Global Witness regrets the necessity that led the IMF and the World Bank to indefinitely suspend support for Cambodia, but believes the Royal Government of Cambodia (RGC) only have themselves to blame. "The RGC are condemning this move has an ill perceived political decision but they've missed the point. They failed to live up to their pledges on forestry reform, transparency etc at the 1996 and 1997 Consultative Group meetings and the lead donors have finally sat on them, and they don't like it," said Global Witness' Patrick Alley.
Global Witness condemns the statements by the RGC that mass deforestation will result from the aid cut off. "It is difficult to see how they could cut down trees any faster than they were anyway, that is why the aid has been cut." said Simon Taylor of Global Witness. "Why they think that cutting down more trees now will help the country beats me, because it is extremely unlikely that the revenue will ever get anywhere near the public sector."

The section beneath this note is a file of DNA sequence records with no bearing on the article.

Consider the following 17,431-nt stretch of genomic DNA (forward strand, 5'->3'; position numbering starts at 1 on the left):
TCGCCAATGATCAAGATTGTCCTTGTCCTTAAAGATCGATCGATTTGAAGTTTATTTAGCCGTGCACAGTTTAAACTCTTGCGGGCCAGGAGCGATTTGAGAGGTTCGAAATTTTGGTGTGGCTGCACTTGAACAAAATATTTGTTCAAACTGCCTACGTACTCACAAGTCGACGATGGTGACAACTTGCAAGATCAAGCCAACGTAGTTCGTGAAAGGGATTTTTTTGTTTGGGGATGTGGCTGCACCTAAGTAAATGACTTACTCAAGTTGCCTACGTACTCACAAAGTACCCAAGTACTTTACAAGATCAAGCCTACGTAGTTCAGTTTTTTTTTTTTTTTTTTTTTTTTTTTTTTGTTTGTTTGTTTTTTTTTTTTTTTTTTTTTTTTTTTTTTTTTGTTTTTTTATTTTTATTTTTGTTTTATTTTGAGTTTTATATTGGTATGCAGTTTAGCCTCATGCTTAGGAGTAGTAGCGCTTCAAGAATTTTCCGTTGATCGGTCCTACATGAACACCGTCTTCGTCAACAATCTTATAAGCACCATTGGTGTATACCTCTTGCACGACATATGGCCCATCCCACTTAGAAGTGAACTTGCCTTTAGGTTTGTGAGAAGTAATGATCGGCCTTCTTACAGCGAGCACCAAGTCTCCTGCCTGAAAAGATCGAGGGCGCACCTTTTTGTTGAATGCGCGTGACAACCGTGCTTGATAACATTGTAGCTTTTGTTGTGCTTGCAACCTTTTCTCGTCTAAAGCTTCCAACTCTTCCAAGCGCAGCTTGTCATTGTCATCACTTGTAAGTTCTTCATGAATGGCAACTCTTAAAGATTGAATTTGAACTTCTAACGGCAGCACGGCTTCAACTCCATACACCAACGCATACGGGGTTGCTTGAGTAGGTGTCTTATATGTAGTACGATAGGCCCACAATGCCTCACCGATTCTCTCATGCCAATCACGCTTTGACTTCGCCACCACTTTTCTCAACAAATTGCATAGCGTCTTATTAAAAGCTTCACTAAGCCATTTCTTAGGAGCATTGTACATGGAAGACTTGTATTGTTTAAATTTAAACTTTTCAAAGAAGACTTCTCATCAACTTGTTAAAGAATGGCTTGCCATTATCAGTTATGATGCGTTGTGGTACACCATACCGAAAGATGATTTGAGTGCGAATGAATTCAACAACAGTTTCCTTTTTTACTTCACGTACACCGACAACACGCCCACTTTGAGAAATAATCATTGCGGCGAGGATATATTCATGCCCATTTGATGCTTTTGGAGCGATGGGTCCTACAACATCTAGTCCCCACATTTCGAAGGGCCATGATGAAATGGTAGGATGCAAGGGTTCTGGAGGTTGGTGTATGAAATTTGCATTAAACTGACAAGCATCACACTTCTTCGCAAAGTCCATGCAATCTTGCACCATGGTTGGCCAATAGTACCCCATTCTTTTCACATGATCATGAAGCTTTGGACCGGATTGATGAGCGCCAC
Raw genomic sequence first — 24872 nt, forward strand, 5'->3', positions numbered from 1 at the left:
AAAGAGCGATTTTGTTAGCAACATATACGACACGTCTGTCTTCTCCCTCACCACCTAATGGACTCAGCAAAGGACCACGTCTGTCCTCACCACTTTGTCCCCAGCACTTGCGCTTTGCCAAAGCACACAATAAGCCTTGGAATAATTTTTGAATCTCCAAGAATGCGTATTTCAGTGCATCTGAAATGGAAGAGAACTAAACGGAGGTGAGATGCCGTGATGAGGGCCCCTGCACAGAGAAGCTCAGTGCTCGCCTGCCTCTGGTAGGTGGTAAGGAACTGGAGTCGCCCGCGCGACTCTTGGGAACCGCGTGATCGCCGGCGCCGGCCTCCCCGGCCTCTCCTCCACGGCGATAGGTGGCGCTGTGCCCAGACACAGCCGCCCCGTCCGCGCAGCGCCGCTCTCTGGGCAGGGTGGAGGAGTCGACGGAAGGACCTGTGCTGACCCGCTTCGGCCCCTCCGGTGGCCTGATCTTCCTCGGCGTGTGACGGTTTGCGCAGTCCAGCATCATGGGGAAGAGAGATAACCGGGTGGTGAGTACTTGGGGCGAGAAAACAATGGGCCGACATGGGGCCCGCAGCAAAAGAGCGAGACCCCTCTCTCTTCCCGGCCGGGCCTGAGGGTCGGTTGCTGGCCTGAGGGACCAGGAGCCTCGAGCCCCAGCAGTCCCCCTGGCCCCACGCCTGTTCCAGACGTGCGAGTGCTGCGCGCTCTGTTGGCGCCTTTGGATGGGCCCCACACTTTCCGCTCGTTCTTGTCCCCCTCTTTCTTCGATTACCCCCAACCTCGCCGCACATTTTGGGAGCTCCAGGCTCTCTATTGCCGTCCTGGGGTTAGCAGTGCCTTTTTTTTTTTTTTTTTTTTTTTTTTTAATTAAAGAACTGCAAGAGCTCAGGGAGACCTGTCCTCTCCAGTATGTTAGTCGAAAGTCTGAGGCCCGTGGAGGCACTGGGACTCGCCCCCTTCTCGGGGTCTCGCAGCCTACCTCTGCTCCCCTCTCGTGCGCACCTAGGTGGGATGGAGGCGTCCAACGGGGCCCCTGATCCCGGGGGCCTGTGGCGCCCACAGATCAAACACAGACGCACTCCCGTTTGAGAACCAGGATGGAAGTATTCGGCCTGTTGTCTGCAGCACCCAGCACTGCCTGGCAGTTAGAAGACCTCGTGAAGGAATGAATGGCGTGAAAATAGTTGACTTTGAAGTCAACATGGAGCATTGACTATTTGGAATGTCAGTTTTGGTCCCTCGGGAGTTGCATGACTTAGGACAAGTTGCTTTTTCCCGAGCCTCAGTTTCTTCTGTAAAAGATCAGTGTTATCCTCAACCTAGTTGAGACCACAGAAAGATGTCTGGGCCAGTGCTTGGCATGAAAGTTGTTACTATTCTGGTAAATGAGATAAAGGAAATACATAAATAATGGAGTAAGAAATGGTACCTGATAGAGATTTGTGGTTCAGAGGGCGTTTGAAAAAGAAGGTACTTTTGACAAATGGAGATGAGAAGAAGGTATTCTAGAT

Global Witness urges the RGC to adhere to their pledges to reform the forestry sector. If they abide by their own legislation, combat corruption, give full support to the World Bank Technical Assistance projects and ensure that resultant revenues reach the treasury then support will almost certainly be restored. This scenario will benefit Cambodia and its people and is no more than the RGC has promised it will do for the past two years. The alternative is to explain to the Cambodian people in tens years or so not only why the country is even poorer than it is now, but why the country's ecology and agriculture has been devastated.
Global Witness noted in early September that illegal logging has been escalating in Mondul Kiri, Kratie and Kompong Thom.
Press Release / March 8, 1997